The food is relatively standard. It's not exceptional, but it is very, very good. Nikki suggested some dishes, such as "mango fish" (market price), that are "real Thai." We tried our standbys as a benchmark and found them all to meet our standards. We started with nam sod ($9.95), a salad of minced pork, ginger, shallots, lime juice and cashews. Not only was the dish delicious, but it came out as spicy as we'd ordered it. The tom kha ($3.95), although not the best I've tried, was still tasty enough that I finished every last spoonful of the fragrant coconut and lime-based soup. The papaya salad ($6.95), laden with a sweet and delicately acidic sauce, was excellent. For my entree, I got the phad Thai ($6.50 lunch/$10.95 dinner). It was a satisfying meal - unpretentious and unassuming, yet winning and tasty.

    When ordering in a Thai restaurant, you're likely to be asked, "Do you like spicy?" My husband does like spicy, and I often catch him on the verge of tears at the end of a Thai meal. He had this to say about his red curry with beef ($10.95). "Their food is just spicy enough to get the juices flowing, but not so spicy that it ruins my taste buds." The cooks at Red Bamboo are masterful with spice - they don't turn the threshold for heat into a pissing contest.

    When ordering in a Thai restaurant, you're likely to be asked, "Do you like spicy?" My husband does like spicy, and I often catch him on the verge of tears at the end of a Thai meal. He had this to say about his red curry with beef ($10.95). "Their food is just spicy enough to get the juices flowing, but not so spicy that it ruins my taste buds." The cooks at Red Bamboo are masterful with spice - they don't turn the threshold for heat into a pissing contest.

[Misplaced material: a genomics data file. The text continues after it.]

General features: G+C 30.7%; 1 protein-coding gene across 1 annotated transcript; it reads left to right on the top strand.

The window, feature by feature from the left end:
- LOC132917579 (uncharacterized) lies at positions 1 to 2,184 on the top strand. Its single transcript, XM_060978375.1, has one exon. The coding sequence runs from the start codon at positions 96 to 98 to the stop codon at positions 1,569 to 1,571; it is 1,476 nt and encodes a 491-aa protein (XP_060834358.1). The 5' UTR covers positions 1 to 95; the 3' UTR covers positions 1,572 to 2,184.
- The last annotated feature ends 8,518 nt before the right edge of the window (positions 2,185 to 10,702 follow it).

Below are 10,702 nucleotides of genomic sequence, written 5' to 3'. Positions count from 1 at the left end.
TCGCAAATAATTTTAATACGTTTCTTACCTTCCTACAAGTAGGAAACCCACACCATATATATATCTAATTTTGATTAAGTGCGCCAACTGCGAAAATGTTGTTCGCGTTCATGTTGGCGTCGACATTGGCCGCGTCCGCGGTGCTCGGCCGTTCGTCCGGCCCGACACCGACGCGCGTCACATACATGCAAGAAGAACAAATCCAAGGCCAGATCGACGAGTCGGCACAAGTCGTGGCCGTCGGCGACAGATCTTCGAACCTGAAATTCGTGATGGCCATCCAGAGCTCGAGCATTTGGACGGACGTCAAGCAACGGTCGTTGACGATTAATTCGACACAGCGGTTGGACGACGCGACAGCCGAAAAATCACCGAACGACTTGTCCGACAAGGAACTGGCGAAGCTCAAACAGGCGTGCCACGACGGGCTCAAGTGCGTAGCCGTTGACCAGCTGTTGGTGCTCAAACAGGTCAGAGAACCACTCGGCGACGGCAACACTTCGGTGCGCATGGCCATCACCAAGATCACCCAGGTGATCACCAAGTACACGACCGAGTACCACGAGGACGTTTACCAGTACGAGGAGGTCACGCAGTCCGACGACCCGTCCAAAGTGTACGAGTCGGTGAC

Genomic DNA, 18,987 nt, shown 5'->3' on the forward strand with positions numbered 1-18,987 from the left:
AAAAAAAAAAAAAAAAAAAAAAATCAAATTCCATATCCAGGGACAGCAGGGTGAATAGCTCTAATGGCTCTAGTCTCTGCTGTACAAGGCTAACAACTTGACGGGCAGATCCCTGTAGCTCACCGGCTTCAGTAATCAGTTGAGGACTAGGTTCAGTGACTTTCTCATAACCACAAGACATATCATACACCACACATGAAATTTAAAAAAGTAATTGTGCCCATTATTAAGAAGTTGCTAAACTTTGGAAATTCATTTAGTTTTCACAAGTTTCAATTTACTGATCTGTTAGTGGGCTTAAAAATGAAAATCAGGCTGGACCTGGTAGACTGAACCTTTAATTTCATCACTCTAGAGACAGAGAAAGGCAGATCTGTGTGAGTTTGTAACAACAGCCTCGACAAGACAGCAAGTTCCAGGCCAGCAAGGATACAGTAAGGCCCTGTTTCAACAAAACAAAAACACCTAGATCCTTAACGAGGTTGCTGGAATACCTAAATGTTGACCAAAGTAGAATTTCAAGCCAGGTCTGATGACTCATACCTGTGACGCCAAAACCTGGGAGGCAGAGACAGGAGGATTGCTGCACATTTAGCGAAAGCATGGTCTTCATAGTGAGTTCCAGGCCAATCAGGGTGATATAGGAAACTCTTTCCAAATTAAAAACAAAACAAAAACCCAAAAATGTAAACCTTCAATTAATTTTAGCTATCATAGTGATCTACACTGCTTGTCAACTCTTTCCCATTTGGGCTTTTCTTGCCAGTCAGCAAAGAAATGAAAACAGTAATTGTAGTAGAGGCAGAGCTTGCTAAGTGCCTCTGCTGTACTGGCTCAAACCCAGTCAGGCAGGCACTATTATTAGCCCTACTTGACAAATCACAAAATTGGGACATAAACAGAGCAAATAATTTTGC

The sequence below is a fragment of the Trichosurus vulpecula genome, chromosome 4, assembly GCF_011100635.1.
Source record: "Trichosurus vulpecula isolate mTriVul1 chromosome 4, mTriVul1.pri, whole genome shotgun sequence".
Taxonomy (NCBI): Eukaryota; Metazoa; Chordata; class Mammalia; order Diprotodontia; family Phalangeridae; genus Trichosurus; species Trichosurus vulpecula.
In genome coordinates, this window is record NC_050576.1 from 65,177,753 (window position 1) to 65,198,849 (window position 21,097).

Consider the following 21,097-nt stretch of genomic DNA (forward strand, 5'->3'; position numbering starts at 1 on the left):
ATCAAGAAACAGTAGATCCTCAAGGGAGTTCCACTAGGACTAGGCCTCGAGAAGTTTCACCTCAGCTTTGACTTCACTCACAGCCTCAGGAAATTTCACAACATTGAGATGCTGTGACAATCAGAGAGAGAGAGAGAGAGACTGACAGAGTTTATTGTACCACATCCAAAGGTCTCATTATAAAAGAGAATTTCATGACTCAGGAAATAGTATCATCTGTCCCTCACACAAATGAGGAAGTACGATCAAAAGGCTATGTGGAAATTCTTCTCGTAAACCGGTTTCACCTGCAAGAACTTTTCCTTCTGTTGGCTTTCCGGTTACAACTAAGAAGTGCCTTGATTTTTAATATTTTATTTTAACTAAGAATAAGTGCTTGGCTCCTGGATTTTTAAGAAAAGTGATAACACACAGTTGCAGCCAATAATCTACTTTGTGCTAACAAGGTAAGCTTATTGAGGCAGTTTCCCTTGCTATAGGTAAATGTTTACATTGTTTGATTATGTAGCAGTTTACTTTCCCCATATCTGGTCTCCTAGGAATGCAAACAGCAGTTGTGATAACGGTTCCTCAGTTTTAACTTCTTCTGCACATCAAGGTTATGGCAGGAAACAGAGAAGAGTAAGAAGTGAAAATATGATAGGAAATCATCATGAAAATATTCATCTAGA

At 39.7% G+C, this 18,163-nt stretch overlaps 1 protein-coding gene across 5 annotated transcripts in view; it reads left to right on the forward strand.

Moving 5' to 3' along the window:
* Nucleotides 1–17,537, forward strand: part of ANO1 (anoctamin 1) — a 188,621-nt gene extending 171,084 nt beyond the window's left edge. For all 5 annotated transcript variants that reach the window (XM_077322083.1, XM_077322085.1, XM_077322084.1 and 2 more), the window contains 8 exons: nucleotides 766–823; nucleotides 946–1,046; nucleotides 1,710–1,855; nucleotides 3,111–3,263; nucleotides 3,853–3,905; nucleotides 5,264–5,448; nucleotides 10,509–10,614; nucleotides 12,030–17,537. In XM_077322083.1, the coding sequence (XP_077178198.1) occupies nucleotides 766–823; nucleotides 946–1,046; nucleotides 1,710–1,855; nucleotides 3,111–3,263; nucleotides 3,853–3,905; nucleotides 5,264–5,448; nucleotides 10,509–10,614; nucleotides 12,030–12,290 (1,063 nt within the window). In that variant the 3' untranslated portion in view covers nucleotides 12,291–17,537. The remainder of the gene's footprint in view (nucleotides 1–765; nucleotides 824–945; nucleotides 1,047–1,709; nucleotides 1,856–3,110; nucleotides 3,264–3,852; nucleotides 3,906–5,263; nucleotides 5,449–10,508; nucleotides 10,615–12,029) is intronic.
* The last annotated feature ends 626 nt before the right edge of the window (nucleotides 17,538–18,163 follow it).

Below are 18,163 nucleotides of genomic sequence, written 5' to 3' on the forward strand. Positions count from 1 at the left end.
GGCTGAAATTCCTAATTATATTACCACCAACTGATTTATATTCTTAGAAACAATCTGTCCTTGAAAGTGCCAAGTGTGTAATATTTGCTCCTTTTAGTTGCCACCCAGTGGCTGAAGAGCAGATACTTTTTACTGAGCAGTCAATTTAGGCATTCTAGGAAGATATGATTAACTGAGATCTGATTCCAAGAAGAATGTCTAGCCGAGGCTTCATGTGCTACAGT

Of particular note is Red Bamboo's wine list. At many Thai restaurants, wine drinkers are subjected to something that tastes like Kool-Aid mixed with rubbing alcohol. It was obvious that there was some careful thought put into the wine choices, selecting the ones that bring out the best in Thai food. For instance, Merlot is too strongly tannic for spicy food; instead, Red Bamboo offers Beaujolais. As for the white-wine selection, I would go back just to enjoy another glass of spicy Gewürztraminer or a refreshing Riesling with my meal.

    Of particular note is Red Bamboo's wine list. At many Thai restaurants, wine drinkers are subjected to something that tastes like Kool-Aid mixed with rubbing alcohol. It was obvious that there was some careful thought put into the wine choices, selecting the ones that bring out the best in Thai food. For instance, Merlot is too strongly tannic for spicy food; instead, Red Bamboo offers Beaujolais. As for the white-wine selection, I would go back just to enjoy another glass of spicy Gewürztraminer or a refreshing Riesling with my meal.

    Maybe restaurants like Red Bamboo are the future of American dining - enjoyable everyday food at everyday prices, a great wine list and a comfortable atmosphere. That's enough to keep me coming back, strip mall or not.

    Hero, hoagie, wedge, bomber, grinder, po' boy, torpedo, submarine, zep -- whatever you call them, the problem with a takeout sandwich is that by the time you get it home, the bread is all soggy and limp.